Friday, May 14, 2010

Mystical Marina Abramovic

We've all read about it and seen the pictures. Naked people standing in doorways, a middle-aged woman with long dark hair sitting still in a chair for 7 hours straight, staring down anyone who dares to sit in the empty chair opposite. It's the MOMA retrospective of performance artist Marina Abramovic, entitled The Artist is Present. And she is very definitely present, in person and by proxy. I had dragged my feet about going to this show, figuring it might be more interesting just to read about it than to see it. But I was wrong and I'm glad I got there. I was prepared to be mentally jostled, to be pushed around and made uncomfortable simply for the fact of being uncomfortable. What I wasn't prepared for was the spirituality. The first thing I saw as I came up the stairs was the arena of the MOMA atrium. Next the sight of the artist - Marina Abramovic in her chair, starkly lit by hot photographers' floodlights and surrounded by a curious mob. The lights and the crowd contributed to a warm atmosphere and there she was in a great white wool cape over a long sleeved high-necked dress that spilled in a broad puddle around her feet. Her dark-featured face was slick and shiny, set in an impassive expression that gave no hint of inner activity. She reminded me of nothing so much as a polychrome, carved wooden virgin from the 12th or 13th century. And the more I saw, the more the image seemed to fit. As I continued through the show, the medieval quality of what she's been doing throughout her career is palpable; public displays of mortification of the flesh, incredible will under tortuous exercises in self-martyrdom. Watching her sit in her chair, lonely and alienated in the midst of hordes of strangers, placidly performing a ritual that few understood while maintaining an unearthly kind of poise and self-control - I've never had such a clear physical understanding of the medieval concept of someone who is not quite from this human sphere - a spiritual being. It made sense that her parents were war heroes (WWII) in her native Serbia and her great-uncle was a patriarch of the Orthodox Church - and later a saint. The intensity of a higher calling informs everything she does, as does the sense of human life as a trial. The naked stand-ins for Abramovic in recreations of earlier events are all young and beautiful, god-like virgins and young men ripe to people Bosch's nightmare vision of human sexuality and temptation. The two naked woman between whom I squeezed from one room to the next were clean and lovely, but their slight human odor in the warm gallery seemed intentional - a reminder of our baser material. The hardest reenactment to look at for me was the young girl splayed against a spotlit white wall ten feet above viewers' heads. Perched on a tiny bicycle seat with only small blocks to support her spread legs and feet, her arms held out and up, she was an obvious Christ - even without nails the pain and discomfort was all too easy to imagine. Films show Abramovic herself in some of her best known performances, including Balkan Baroque, where she spent hours scrubbing mountains of bloody cowbones (the bones were on display), and the frightening spectacle of her cutting of a star into her own belly. Impossible to watch but fascinating. The discomfort of viewers showed itself in all kinds of ways - giggles, grumbles, smart remarks, sober silence. It must have been the same for people watching those medieval flagellants in the 14th century - a profoundly unsettling experience. Contemporary art is a strange place and it's difficult to sort out the real from the merely exhibitionistic - this, for me, was real. My lasting image of the show will be the young woman who sat down across Abramovic just before I left. As though planned, she was a kind of mirror image, physically and metaphorically - young, soft-faced, dressed in dark, modern tshirt, jeans, sneakers - but her brown hair was in the exact same braid as Abramovic's, hung over the same left shoulder. Wearing a slight smile she might well have been staring beyond the present deep into the mystic, timeless presence of this strange disturbing artist.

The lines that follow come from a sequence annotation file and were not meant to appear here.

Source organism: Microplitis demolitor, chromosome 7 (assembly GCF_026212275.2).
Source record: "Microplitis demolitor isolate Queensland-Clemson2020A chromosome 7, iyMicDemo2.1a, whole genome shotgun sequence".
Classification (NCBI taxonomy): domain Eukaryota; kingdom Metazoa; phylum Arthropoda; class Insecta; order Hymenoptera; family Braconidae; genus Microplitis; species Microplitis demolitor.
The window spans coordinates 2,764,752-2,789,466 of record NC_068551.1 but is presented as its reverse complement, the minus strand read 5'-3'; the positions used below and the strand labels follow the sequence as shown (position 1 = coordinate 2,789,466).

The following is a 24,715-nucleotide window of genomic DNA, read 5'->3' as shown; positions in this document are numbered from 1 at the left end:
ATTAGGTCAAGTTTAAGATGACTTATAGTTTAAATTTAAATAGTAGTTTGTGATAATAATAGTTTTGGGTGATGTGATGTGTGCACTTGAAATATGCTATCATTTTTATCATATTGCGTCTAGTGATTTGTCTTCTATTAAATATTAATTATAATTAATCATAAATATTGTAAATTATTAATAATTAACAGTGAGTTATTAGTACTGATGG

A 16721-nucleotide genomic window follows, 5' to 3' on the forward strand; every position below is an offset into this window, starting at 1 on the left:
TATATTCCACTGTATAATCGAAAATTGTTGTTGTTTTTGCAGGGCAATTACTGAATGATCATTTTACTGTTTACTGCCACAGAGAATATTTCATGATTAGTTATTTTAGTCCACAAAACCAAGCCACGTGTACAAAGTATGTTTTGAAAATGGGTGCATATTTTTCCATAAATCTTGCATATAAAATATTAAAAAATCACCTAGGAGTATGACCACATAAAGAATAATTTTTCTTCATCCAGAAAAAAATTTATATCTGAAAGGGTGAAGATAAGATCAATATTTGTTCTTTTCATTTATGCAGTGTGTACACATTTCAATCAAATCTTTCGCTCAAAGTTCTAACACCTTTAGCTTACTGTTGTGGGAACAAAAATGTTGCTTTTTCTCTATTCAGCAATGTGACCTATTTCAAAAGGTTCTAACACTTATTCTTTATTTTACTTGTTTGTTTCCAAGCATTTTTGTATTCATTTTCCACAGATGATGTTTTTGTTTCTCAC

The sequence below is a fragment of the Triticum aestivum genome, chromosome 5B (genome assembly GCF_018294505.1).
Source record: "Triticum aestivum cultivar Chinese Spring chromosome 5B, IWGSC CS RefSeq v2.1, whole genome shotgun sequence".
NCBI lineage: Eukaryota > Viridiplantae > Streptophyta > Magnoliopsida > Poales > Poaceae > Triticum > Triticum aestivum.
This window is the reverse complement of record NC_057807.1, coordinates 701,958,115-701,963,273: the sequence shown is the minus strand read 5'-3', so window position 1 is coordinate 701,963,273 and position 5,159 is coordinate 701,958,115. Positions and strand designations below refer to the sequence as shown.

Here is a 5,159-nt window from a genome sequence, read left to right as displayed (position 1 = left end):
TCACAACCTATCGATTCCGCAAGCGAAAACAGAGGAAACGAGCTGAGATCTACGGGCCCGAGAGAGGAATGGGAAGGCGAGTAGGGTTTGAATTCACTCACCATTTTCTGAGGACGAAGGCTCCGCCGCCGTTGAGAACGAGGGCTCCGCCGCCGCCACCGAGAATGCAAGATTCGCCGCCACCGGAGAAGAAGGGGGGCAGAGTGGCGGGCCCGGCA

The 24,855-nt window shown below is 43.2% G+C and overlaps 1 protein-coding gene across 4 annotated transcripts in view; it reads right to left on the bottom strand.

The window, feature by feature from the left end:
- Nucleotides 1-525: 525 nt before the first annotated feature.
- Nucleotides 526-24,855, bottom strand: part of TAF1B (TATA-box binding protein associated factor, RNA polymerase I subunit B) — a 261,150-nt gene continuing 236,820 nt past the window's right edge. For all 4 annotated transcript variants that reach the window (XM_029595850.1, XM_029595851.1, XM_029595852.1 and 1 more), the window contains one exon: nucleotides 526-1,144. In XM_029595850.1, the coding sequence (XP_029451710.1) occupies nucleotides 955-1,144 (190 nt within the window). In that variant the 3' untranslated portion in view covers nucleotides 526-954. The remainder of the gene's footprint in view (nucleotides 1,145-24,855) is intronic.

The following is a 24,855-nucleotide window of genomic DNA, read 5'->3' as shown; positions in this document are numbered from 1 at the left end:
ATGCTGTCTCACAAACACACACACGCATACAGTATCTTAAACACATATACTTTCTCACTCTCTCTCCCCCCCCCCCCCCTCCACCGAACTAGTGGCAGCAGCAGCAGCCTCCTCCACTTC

2 comments:

Jessalyn said...

I really wanted to see this show. I've always been interested in the intersection of visual art with performance art. Thanks so much sharing your experience!

Richard said...

amazing, moving show. I'm so glad I saw it. Your discussion of it brought it back and deepened the experience.